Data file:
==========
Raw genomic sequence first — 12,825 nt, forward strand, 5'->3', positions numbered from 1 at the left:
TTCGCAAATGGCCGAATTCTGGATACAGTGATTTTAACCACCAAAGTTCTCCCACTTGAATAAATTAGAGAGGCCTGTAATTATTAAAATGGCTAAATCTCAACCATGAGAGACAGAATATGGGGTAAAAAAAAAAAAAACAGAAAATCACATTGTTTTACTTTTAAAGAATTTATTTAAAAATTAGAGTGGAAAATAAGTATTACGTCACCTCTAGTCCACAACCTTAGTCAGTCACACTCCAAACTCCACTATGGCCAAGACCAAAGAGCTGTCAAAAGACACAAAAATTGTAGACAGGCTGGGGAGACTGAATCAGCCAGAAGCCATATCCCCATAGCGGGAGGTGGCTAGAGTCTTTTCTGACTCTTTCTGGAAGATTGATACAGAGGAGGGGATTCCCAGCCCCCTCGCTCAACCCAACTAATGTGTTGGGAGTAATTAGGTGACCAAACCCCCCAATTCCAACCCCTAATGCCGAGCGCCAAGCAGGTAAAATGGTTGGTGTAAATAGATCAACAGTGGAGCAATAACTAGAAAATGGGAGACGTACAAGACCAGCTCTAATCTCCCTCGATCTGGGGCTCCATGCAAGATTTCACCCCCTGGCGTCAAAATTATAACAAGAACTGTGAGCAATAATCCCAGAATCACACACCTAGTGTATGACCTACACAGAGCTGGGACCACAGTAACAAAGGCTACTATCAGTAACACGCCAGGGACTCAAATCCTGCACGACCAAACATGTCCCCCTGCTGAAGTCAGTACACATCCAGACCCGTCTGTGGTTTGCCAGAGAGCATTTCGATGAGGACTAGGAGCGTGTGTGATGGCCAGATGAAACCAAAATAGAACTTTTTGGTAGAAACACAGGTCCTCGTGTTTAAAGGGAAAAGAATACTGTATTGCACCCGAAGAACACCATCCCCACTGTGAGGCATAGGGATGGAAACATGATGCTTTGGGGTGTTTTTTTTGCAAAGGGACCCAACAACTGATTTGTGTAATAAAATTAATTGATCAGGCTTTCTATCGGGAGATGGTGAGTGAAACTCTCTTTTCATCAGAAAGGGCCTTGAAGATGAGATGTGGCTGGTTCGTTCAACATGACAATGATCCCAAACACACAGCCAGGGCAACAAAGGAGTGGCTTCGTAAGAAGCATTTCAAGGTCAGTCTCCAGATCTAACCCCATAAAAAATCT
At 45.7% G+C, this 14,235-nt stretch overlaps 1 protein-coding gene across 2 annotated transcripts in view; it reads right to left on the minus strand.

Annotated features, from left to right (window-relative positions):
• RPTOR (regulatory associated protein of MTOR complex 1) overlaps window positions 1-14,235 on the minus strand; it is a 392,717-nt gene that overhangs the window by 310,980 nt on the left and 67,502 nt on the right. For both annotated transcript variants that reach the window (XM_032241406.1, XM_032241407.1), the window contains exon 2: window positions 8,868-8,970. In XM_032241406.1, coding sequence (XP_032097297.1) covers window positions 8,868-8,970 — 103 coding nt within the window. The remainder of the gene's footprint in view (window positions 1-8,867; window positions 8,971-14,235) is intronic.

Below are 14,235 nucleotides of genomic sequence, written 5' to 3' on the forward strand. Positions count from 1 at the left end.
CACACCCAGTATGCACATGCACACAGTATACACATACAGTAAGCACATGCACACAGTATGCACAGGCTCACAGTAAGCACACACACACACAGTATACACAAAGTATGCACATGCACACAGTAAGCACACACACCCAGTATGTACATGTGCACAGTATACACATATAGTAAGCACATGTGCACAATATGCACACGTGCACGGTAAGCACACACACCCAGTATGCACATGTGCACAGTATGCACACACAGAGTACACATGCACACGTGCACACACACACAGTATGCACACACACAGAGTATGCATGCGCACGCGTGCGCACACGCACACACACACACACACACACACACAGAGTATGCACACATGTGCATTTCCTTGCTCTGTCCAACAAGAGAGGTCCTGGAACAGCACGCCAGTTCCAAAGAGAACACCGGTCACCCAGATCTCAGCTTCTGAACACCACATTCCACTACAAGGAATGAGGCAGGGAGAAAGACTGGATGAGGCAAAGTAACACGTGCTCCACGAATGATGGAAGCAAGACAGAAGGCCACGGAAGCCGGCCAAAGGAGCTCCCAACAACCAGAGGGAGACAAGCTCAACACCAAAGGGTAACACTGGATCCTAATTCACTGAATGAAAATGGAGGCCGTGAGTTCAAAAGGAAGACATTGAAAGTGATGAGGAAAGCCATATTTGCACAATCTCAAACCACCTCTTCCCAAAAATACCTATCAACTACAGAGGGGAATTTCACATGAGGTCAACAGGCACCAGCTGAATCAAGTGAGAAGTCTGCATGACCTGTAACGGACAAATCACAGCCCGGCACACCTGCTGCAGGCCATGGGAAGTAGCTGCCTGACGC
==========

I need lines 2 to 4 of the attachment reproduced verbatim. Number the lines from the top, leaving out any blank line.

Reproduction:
TTCGCAAATGGCCGAATTCTGGATACAGTGATTTTAACCACCAAAGTTCTCCCACTTGAATAAATTAGAGAGGCCTGTAATTATTAAAATGGCTAAATCTCAACCATGAGAGACAGAATATGGGGTAAAAAAAAAAAAAACAGAAAATCACATTGTTTTACTTTTAAAGAATTTATTTAAAAATTAGAGTGGAAAATAAGTATTACGTCACCTCTAGTCCACAACCTTAGTCAGTCACACTCCAAACTCCACTATGGCCAAGACCAAAGAGCTGTCAAAAGACACAAAAATTGTAGACAGGCTGGGGAGACTGAATCAGCCAGAAGCCATATCCCCATAGCGGGAGGTGGCTAGAGTCTTTTCTGACTCTTTCTGGAAGATTGATACAGAGGAGGGGATTCCCAGCCCCCTCGCTCAACCCAACTAATGTGTTGGGAGTAATTAGGTGACCAAACCCCCCAATTCCAACCCCTAATGCCGAGCGCCAAGCAGGTAAAATGGTTGGTGTAAATAGATCAACAGTGGAGCAATAACTAGAAAATGGGAGACGTACAAGACCAGCTCTAATCTCCCTCGATCTGGGGCTCCATGCAAGATTTCACCCCCTGGCGTCAAAATTATAACAAGAACTGTGAGCAATAATCCCAGAATCACACACCTAGTGTATGACCTACACAGAGCTGGGACCACAGTAACAAAGGCTACTATCAGTAACACGCCAGGGACTCAAATCCTGCACGACCAAACATGTCCCCCTGCTGAAGTCAGTACACATCCAGACCCGTCTGTGGTTTGCCAGAGAGCATTTCGATGAGGACTAGGAGCGTGTGTGATGGCCAGATGAAACCAAAATAGAACTTTTTGGTAGAAACACAGGTCCTCGTGTTTAAAGGGAAAAGAATACTGTATTGCACCCGAAGAACACCATCCCCACTGTGAGGCATAGGGATGGAAACATGATGCTTTGGGGTGTTTTTTTTGCAAAGGGACCCAACAACTGATTTGTGTAATAAAATTAATTGATCAGGCTTTCTATCGGGAGATGGTGAGTGAAACTCTCTTTTCATCAGAAAGGGCCTTGAAGATGAGATGTGGCTGGTTCGTTCAACATGACAATGATCCCAAACACACAGCCAGGGCAACAAAGGAGTGGCTTCGTAAGAAGCATTTCAAGGTCAGTCTCCAGATCTAACCCCATAAAAAATCT
At 45.7% G+C, this 14,235-nt stretch overlaps 1 protein-coding gene across 2 annotated transcripts in view; it reads right to left on the minus strand.

Annotated features, from left to right (window-relative positions):